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In for the long haul

The interdisciplinary international meeting Earth System Processes (Edinburgh, June 2001) was a symbol of how geoscientists should involve the public.  From Geoscientist October 2001

In 1960 the English scientist, statesman and novelist C.P. Snow opened his address to the American Association for the Advancement of Science with the bold statement "Scientists are the most important occupational group in the world today". Our age has become shy of such sweeping value judgments, though no one would deny that scientists’ work empowers the human race like no other philosophy in history.

Charles Percy Snow (1905-80, or Lord Snow as he became in 1964) was a man with a keen sense of public duty, especially as applied to scientists. His novels explore these ideas in detail, but is perhaps best remembered as the originator (in his 1959 Rede Lecture) of the concept of "the two cultures" – the dichotomy of science and literature.

It was an important observation, though the phrase has become so familiar that its original meaning is sometimes lost. When people use it today they often tend to mean "the culture of scientists versus that of everyone else". It has become shorthand for the isolation of science in society – though that is a separate evil, and one that in 1960 was still quite a long way off. In that era of modernism and progress, scientists did have all the answers and people believed them. Soon we would be riding moving walkways in the sky like the Jetsons, and living on coloured pills. The white coat had not yet gathered its stains.

Scientists were isolated then too; but they were happy monarchs, because they were loved. Only when the peasants became revolting did their isolation become a "problem" that needed to be addressed – and not before time. Thus was born the Public Understanding of Science (PUS) – a top-down movement motivated mainly by scientists’ desire to recapture their former adulation. The original PUS movement was rooted in the "we know best" attitude that had already had its day. It was special pleading of the worst sort – part of the problem, not the solution.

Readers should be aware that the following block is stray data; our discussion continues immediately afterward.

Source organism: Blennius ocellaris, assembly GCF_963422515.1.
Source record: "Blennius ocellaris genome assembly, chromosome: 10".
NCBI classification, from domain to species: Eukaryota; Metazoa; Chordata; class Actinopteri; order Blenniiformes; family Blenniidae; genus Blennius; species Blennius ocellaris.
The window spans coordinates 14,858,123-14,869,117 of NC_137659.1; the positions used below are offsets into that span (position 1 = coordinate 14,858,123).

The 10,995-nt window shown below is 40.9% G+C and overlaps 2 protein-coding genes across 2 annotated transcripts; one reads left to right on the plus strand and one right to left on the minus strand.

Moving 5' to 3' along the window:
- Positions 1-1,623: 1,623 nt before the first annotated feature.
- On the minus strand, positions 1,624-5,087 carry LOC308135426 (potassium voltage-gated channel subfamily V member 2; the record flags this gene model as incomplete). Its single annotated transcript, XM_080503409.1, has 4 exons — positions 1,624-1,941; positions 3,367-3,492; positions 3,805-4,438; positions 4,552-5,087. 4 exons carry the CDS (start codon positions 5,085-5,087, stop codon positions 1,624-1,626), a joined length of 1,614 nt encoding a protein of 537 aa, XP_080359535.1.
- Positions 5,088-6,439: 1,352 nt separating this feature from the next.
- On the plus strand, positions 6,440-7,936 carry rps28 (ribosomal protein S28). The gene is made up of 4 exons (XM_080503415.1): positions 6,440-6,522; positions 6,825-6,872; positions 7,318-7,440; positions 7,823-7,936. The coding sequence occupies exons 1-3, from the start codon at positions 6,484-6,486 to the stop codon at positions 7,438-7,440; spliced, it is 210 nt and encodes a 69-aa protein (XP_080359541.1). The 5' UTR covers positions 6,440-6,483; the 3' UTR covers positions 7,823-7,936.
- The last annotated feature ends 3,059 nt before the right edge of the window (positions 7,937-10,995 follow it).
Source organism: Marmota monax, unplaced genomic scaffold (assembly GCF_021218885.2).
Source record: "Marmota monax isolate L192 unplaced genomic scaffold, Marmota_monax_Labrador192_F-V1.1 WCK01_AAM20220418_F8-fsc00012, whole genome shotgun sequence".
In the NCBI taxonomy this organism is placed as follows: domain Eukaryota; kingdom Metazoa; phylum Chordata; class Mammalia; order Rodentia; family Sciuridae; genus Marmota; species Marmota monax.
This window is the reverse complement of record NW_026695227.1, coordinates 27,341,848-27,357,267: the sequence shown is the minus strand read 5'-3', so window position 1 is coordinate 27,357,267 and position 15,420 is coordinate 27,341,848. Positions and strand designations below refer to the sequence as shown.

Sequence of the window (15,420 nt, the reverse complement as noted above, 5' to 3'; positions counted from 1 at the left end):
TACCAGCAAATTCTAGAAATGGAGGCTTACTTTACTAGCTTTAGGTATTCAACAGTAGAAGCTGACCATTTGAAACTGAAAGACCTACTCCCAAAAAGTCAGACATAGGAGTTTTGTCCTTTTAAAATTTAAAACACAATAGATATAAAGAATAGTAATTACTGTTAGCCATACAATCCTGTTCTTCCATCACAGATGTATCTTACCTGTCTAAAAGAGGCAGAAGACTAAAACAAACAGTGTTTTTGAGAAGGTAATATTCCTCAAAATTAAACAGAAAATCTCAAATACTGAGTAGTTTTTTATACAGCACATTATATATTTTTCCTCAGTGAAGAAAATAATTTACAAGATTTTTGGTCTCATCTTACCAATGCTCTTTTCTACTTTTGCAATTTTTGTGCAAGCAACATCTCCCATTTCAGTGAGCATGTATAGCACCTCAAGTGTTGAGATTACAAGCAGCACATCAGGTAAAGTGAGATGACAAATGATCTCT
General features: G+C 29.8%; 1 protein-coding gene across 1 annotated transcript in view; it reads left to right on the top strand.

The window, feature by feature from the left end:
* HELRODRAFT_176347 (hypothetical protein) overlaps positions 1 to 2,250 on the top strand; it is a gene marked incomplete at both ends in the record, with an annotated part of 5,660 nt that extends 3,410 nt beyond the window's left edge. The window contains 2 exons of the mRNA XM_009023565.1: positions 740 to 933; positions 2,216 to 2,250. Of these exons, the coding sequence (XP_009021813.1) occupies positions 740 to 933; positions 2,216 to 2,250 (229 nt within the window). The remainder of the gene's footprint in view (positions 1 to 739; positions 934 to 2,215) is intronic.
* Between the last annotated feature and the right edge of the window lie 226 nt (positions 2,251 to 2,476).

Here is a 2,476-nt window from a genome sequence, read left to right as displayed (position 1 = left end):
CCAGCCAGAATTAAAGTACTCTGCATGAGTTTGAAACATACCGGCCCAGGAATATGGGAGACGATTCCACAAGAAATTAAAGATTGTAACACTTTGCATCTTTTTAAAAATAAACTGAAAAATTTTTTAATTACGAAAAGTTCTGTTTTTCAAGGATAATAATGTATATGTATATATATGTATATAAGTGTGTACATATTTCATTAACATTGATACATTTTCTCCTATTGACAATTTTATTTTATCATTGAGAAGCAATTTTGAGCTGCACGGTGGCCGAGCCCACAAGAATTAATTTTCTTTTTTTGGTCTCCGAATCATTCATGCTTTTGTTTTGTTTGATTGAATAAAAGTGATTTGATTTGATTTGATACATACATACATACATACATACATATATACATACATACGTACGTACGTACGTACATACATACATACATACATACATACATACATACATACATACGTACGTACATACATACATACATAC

The undoubted power of their work to influence people’s lives places scientists in a unique public position, as Snow realised. However, Snow’s perception of the problem stemmed partly from his (physicist’s!) belief in the certainty of scientific knowledge, and his proposed solution turned out to be inappropriate when the time came. This was because being top-down, it ran counter to the spirit of an age that questioned science’s pretension to be the arbiter of all things.

The joint GSA/GSL meeting Earth System Processes (Edinburgh, Scotland, 24-28 June 2001) explored the inter-relatedness of all Earth sciences. In so doing, however, it also showed how the same participative approach also provides the practical answer to forging a new relationship between scientists and the public.

The key to a healthier relationship with the public lies not primarily in the public understanding of science (important though that is), but in scientists’ understanding of the public. For this to happen, there is an overriding need for scientists to show cultural respect – respect for other professional micro-cultures involved in the process (journalists, public relations officers, politicians, policymakers, civil servants) as well as for true cultures very different from the one in which most scientists grow up. Until scientists treat others with the respect they expect for themselves, they won’t get anywhere.

In the simplest practical terms for organizations this means not expecting the world to beat a path to your door. David Applegate of the American Geological Institute opened a session on public communication of environmental issues and hazards with a review of how the United States Geological Survey (USGS) was nearly eliminated in 1995 – not because its work was thought shoddy, but because nobody in the administration appeared to know what it did. Much the same thing once happened in the UK, when an aspiring young chief secretary to the Treasury, Mr John Major, is reputed to have pointed to a cost head on a balance sheet and asked "What is the Geological Survey – do we need one? Can we cut it?"

Where ignorance exists it is the fault of the educated. But to tackle it requires permanent interaction with both policy-makers and public. As Applegate said, "efforts to affect public policy cannot be separated from efforts to improve public awareness". You can and must talk personally to politicians - but if it’s their hearts and minds you are after, you must first have them by those parts of the anatomy recommended by President Lyndon Baines Johnson. In other (politer) words, the voting public.